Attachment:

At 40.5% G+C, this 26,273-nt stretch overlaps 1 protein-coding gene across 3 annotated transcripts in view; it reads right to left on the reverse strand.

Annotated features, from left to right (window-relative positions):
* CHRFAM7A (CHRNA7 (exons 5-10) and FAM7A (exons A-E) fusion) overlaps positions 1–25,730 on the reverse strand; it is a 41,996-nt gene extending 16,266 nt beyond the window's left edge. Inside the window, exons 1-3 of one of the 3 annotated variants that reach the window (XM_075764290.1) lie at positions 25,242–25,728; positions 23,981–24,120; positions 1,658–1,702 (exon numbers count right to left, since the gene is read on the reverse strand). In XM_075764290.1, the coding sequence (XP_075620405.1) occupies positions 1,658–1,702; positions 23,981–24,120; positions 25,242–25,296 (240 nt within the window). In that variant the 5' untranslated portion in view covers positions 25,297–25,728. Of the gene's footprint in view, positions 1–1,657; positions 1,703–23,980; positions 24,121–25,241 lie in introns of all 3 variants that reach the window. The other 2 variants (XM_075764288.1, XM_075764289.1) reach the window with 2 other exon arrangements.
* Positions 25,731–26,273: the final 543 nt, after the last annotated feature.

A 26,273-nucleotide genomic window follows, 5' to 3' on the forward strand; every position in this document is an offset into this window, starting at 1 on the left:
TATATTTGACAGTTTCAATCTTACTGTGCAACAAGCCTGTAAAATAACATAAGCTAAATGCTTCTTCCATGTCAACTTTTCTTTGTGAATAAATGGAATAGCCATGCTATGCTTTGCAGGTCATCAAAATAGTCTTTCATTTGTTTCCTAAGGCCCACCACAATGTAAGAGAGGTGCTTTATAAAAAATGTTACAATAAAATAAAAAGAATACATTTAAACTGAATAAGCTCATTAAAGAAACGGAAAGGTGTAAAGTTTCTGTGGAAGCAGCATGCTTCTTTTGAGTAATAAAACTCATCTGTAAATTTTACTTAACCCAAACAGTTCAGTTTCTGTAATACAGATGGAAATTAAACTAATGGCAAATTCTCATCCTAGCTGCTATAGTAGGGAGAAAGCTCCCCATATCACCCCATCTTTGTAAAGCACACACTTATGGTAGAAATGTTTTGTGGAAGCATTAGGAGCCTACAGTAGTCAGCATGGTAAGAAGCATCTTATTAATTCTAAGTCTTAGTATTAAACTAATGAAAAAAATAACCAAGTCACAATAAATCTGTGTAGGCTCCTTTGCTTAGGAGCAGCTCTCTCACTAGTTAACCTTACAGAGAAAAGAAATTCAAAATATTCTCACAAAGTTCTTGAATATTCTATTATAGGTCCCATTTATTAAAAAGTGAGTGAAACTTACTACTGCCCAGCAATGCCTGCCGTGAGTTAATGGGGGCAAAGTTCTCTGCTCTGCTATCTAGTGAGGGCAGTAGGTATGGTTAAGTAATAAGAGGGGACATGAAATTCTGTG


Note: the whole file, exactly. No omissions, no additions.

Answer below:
At 40.5% G+C, this 26,273-nt stretch overlaps 1 protein-coding gene across 3 annotated transcripts in view; it reads right to left on the reverse strand.

Annotated features, from left to right (window-relative positions):
* CHRFAM7A (CHRNA7 (exons 5-10) and FAM7A (exons A-E) fusion) overlaps positions 1–25,730 on the reverse strand; it is a 41,996-nt gene extending 16,266 nt beyond the window's left edge. Inside the window, exons 1-3 of one of the 3 annotated variants that reach the window (XM_075764290.1) lie at positions 25,242–25,728; positions 23,981–24,120; positions 1,658–1,702 (exon numbers count right to left, since the gene is read on the reverse strand). In XM_075764290.1, the coding sequence (XP_075620405.1) occupies positions 1,658–1,702; positions 23,981–24,120; positions 25,242–25,296 (240 nt within the window). In that variant the 5' untranslated portion in view covers positions 25,297–25,728. Of the gene's footprint in view, positions 1–1,657; positions 1,703–23,980; positions 24,121–25,241 lie in introns of all 3 variants that reach the window. The other 2 variants (XM_075764288.1, XM_075764289.1) reach the window with 2 other exon arrangements.
* Positions 25,731–26,273: the final 543 nt, after the last annotated feature.

A 26,273-nucleotide genomic window follows, 5' to 3' on the forward strand; every position in this document is an offset into this window, starting at 1 on the left:
TATATTTGACAGTTTCAATCTTACTGTGCAACAAGCCTGTAAAATAACATAAGCTAAATGCTTCTTCCATGTCAACTTTTCTTTGTGAATAAATGGAATAGCCATGCTATGCTTTGCAGGTCATCAAAATAGTCTTTCATTTGTTTCCTAAGGCCCACCACAATGTAAGAGAGGTGCTTTATAAAAAATGTTACAATAAAATAAAAAGAATACATTTAAACTGAATAAGCTCATTAAAGAAACGGAAAGGTGTAAAGTTTCTGTGGAAGCAGCATGCTTCTTTTGAGTAATAAAACTCATCTGTAAATTTTACTTAACCCAAACAGTTCAGTTTCTGTAATACAGATGGAAATTAAACTAATGGCAAATTCTCATCCTAGCTGCTATAGTAGGGAGAAAGCTCCCCATATCACCCCATCTTTGTAAAGCACACACTTATGGTAGAAATGTTTTGTGGAAGCATTAGGAGCCTACAGTAGTCAGCATGGTAAGAAGCATCTTATTAATTCTAAGTCTTAGTATTAAACTAATGAAAAAAATAACCAAGTCACAATAAATCTGTGTAGGCTCCTTTGCTTAGGAGCAGCTCTCTCACTAGTTAACCTTACAGAGAAAAGAAATTCAAAATATTCTCACAAAGTTCTTGAATATTCTATTATAGGTCCCATTTATTAAAAAGTGAGTGAAACTTACTACTGCCCAGCAATGCCTGCCGTGAGTTAATGGGGGCAAAGTTCTCTGCTCTGCTATCTAGTGAGGGCAGTAGGTATGGTTAAGTAATAAGAGGGGACATGAAATTCTGTG